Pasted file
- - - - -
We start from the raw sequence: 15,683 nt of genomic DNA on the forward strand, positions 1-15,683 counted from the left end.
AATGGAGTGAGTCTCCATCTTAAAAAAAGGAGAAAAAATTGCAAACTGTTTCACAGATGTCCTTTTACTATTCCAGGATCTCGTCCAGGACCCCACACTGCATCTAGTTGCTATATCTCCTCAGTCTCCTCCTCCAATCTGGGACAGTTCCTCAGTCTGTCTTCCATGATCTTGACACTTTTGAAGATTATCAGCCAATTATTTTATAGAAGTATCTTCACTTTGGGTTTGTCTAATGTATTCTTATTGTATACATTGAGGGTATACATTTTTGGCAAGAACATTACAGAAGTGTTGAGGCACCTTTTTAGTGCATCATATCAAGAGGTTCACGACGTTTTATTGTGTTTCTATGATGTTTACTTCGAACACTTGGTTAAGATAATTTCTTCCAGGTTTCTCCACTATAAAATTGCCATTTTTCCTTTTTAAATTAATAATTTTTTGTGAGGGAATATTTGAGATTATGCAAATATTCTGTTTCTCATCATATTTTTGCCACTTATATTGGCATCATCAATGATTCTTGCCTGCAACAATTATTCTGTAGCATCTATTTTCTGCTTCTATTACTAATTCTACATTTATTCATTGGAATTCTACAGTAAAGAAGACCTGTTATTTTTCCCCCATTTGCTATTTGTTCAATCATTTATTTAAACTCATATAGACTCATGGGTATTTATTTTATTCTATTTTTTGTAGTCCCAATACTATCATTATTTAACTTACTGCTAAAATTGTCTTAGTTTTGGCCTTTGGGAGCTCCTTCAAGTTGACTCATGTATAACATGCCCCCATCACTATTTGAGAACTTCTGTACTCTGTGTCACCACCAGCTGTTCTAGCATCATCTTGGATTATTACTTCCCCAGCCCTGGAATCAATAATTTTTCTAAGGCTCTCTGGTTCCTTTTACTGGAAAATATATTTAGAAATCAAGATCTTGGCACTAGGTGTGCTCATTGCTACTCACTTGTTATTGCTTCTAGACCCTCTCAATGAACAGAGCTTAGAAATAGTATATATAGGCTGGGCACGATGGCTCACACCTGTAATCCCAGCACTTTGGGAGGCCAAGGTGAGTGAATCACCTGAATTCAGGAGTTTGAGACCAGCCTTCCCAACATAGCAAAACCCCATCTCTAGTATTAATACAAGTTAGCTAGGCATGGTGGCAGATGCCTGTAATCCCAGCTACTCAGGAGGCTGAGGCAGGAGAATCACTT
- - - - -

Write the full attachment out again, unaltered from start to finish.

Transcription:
We start from the raw sequence: 15,683 nt of genomic DNA on the forward strand, positions 1-15,683 counted from the left end.
AATGGAGTGAGTCTCCATCTTAAAAAAAGGAGAAAAAATTGCAAACTGTTTCACAGATGTCCTTTTACTATTCCAGGATCTCGTCCAGGACCCCACACTGCATCTAGTTGCTATATCTCCTCAGTCTCCTCCTCCAATCTGGGACAGTTCCTCAGTCTGTCTTCCATGATCTTGACACTTTTGAAGATTATCAGCCAATTATTTTATAGAAGTATCTTCACTTTGGGTTTGTCTAATGTATTCTTATTGTATACATTGAGGGTATACATTTTTGGCAAGAACATTACAGAAGTGTTGAGGCACCTTTTTAGTGCATCATATCAAGAGGTTCACGACGTTTTATTGTGTTTCTATGATGTTTACTTCGAACACTTGGTTAAGATAATTTCTTCCAGGTTTCTCCACTATAAAATTGCCATTTTTCCTTTTTAAATTAATAATTTTTTGTGAGGGAATATTTGAGATTATGCAAATATTCTGTTTCTCATCATATTTTTGCCACTTATATTGGCATCATCAATGATTCTTGCCTGCAACAATTATTCTGTAGCATCTATTTTCTGCTTCTATTACTAATTCTACATTTATTCATTGGAATTCTACAGTAAAGAAGACCTGTTATTTTTCCCCCATTTGCTATTTGTTCAATCATTTATTTAAACTCATATAGACTCATGGGTATTTATTTTATTCTATTTTTTGTAGTCCCAATACTATCATTATTTAACTTACTGCTAAAATTGTCTTAGTTTTGGCCTTTGGGAGCTCCTTCAAGTTGACTCATGTATAACATGCCCCCATCACTATTTGAGAACTTCTGTACTCTGTGTCACCACCAGCTGTTCTAGCATCATCTTGGATTATTACTTCCCCAGCCCTGGAATCAATAATTTTTCTAAGGCTCTCTGGTTCCTTTTACTGGAAAATATATTTAGAAATCAAGATCTTGGCACTAGGTGTGCTCATTGCTACTCACTTGTTATTGCTTCTAGACCCTCTCAATGAACAGAGCTTAGAAATAGTATATATAGGCTGGGCACGATGGCTCACACCTGTAATCCCAGCACTTTGGGAGGCCAAGGTGAGTGAATCACCTGAATTCAGGAGTTTGAGACCAGCCTTCCCAACATAGCAAAACCCCATCTCTAGTATTAATACAAGTTAGCTAGGCATGGTGGCAGATGCCTGTAATCCCAGCTACTCAGGAGGCTGAGGCAGGAGAATCACTT